The Verdict!!

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I have been fairly quiet recently mainly because I was terrified. I have had 3 doses of Mepolizumab and was due to attend clinic and see my consultant for the verdict and find out if I am staying on it or not.

The good news is that I am staying on it for now.

Clinic went well. I am so glad that I had that horrific hospital admission that made me decide to change consultant because it has been the best thing I have ever done. It has come with some issues but overall it has been one of the best things I have done.

I had lung function and FeNo both of which were marginally better but what I have noticed is that I am more stable overall. Recording my peak flow has been super helpful and I can identify what causes were when they dropped whereas before I had no idea and it was all over the place. I would love my peak flow to increase but I am happy for stability over gains (gains are unlikely due to the fibrosis in my lungs now).

The other difference this consultant has decided on is with regard to my steroids. Previously it has been a rush to get me down to the lowest dose possible and see how I go but that has always ended up badly and I spend more time on higher doses and it felt like I was on a rollercoaster all the time. Now, as much as we want to get me down to a reasonable dose and hopefully off prednisolone (wish me luck) we are acknowledging what has happened in the past and he kept me on 20mg which felt like ages (3 months) and then alternating 20mg and 15mg daily (2 months) and now I am to stay on 15mg until February March time and then we will readdress reducing it further.

So many people have asked me if I think the mepolizumab is helping. It is so hard to stay. I think it must be as I have been more stable but I worry that this is due to the prolonged prednisolone and super slow reduction but what I am hoping that it is a combination of both. I guess the time to tell what is doing what is if I get unwell (touch wood I don’t) and I can see how quickly I can respond to treatment and not need invasive treatment. I am aiming for this as know hospital is going to happen as my consultant has said this. He said he would have no worries about admitting me to hospital if either he or myself thought my asthma was not great.

We are also changing one of my inhalers. For the first time in as long as I can remember I had an outpatient clinic where my medications were reviewed and we looked at what I needed to keep taking and what could get binned. The only change he wants to make just now is removing the seretide inhaler and replacing it with Relvar a newer once daily preventer inhaler. He wants me to continue taking some extra fluticasone at night to tide me over as I still have quite significant dips in my breathing at night.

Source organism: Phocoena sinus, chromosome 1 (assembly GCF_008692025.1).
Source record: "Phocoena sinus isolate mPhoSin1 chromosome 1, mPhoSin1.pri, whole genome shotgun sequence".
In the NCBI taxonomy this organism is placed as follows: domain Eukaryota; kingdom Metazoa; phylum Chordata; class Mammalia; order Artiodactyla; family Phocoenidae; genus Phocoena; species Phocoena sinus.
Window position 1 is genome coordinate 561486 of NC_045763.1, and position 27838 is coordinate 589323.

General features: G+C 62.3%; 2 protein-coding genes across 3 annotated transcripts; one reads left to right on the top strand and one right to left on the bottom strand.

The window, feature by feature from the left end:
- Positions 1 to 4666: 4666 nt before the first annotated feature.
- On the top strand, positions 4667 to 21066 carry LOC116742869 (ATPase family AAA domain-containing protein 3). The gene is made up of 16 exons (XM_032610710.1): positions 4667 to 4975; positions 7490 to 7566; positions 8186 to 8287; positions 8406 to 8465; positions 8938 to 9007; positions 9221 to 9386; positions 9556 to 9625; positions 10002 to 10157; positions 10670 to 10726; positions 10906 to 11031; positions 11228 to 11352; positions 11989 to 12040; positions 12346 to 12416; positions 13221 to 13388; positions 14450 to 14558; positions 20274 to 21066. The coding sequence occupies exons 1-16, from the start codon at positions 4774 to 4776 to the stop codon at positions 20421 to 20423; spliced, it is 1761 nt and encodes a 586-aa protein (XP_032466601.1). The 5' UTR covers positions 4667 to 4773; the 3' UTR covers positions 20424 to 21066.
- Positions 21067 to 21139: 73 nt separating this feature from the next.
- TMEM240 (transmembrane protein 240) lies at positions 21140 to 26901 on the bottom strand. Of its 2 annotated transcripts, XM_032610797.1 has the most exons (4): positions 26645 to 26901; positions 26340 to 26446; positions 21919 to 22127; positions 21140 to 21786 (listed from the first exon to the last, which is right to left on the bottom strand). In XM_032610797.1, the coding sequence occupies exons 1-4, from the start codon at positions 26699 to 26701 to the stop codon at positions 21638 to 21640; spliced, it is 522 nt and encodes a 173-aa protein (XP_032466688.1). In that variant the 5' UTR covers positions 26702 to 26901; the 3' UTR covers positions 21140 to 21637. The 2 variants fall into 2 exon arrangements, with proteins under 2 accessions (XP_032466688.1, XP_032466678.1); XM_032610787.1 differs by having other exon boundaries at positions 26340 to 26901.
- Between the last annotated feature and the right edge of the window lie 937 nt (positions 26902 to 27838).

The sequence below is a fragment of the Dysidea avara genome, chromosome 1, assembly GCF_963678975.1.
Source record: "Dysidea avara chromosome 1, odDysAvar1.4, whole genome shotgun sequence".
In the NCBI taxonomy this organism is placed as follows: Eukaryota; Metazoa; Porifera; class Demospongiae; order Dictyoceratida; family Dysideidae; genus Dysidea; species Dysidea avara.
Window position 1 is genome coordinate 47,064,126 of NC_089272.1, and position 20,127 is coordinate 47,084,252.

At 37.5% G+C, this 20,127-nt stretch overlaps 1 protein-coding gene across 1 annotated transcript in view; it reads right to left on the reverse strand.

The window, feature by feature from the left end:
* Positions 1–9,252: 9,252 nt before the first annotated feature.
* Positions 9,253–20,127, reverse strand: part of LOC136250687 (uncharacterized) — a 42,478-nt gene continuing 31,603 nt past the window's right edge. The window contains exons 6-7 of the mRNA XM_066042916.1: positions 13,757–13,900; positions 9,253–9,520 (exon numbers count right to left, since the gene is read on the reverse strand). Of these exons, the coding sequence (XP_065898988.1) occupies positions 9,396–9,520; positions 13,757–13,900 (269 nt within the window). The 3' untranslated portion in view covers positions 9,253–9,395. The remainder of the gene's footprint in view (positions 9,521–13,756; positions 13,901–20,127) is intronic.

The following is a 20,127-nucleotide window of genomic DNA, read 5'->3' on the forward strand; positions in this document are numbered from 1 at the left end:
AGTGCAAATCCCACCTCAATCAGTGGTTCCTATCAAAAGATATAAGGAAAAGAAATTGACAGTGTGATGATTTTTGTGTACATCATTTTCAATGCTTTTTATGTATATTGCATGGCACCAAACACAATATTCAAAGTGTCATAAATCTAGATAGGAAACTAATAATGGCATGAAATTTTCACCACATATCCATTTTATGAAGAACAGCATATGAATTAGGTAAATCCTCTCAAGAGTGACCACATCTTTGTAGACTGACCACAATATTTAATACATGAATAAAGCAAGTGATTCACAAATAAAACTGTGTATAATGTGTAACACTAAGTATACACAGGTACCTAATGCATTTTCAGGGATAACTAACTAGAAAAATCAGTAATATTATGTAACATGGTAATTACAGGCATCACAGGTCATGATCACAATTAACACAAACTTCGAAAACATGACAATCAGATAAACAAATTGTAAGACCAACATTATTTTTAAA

Im happy I now have a plan. Know roughly what is happening with my asthma and asthma care. Over the winter period I will be seen every 2 weeks. Monthly clinics with my consultant and then in-between I will be up with the asthma nurse specialists getting my injection and review there. Also should there be an issue I just have to call in.

The one thing out of all of this which I cannot let go of is why did it take throwing my toys out the pram and move consultants to be able to get in control of my asthma or have a plan to get control of it. I just want answers and I know I won’t get them but I am now trying the treatments I have been asking about for a good number of years. I know dwelling on it won’t help but when its your life that has been suffering it is hard.

Pulse oximeters and asthma

Just now I have been peer reviewing a study for the Cochrane Collaboration as part of the Cochrane Airways Groups. It has been fascinating doing this as it is the first time I am part of something from the early stages to now where the study has been carried out and dissemination will occur. Im not sure I can say much about the paper at all but this is not the reason for the post. While reading the paper I kept coming up with questions, thoughts, my own opinions and opinions shared by many who suffer from asthma. The paper was broadly about the use of pulse oximeters in asthma.

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What got me thinking reading this was how often either people will post about how they have low oxygen saturations yet will fail to get and seek medical help or those who have got help but don’t understand the Dr’s lack of urgency when they feel rubbish but have relatively good oxygen saturations.

Having had a tricky time with my asthma for a while now I have seen and felt a lot of different oxygen saturations and the effects it can have on your body. About 10 years ago the Sister of the respiratory ward I used to attend took time and explained all about oxygen saturations, asthma and young people.

I go by numbers- or at least try to. I find if I can see a number and see that it is ok then I am ok and I can relax a little. If I see a bad number I find it almost makes me worse because I know things are not good. However I learned that in asthma particularly in young people a high oxygen saturation for a prolonged time can be a sign of worse to come. I never realised younger people had a bigger oxygen reserve and could have an asthma attack but maintain good oxygenation for a longer period of time. As good as having a reserve is many nurses will worry. I remember this so well, my nurse was in a little panic. I was quite happy as I was in a side room however had said my chest was feeling tight and the effort of breathing getting harder but I knew my jobs were ok as just had them done. I thought I would have a nebuliser and hat would be that. I was shocked when the nurse rushed out and got her colleague and they moved me straight away to the high care bay. The reason being the nurse recognised that I was using up my reserve and she was right. It was not long before my oxygen saturations dropped and I was taken to ICU and put on a non invasive ventilator. Thank goodness for her experience and recognising the signs and a bad situation was averted.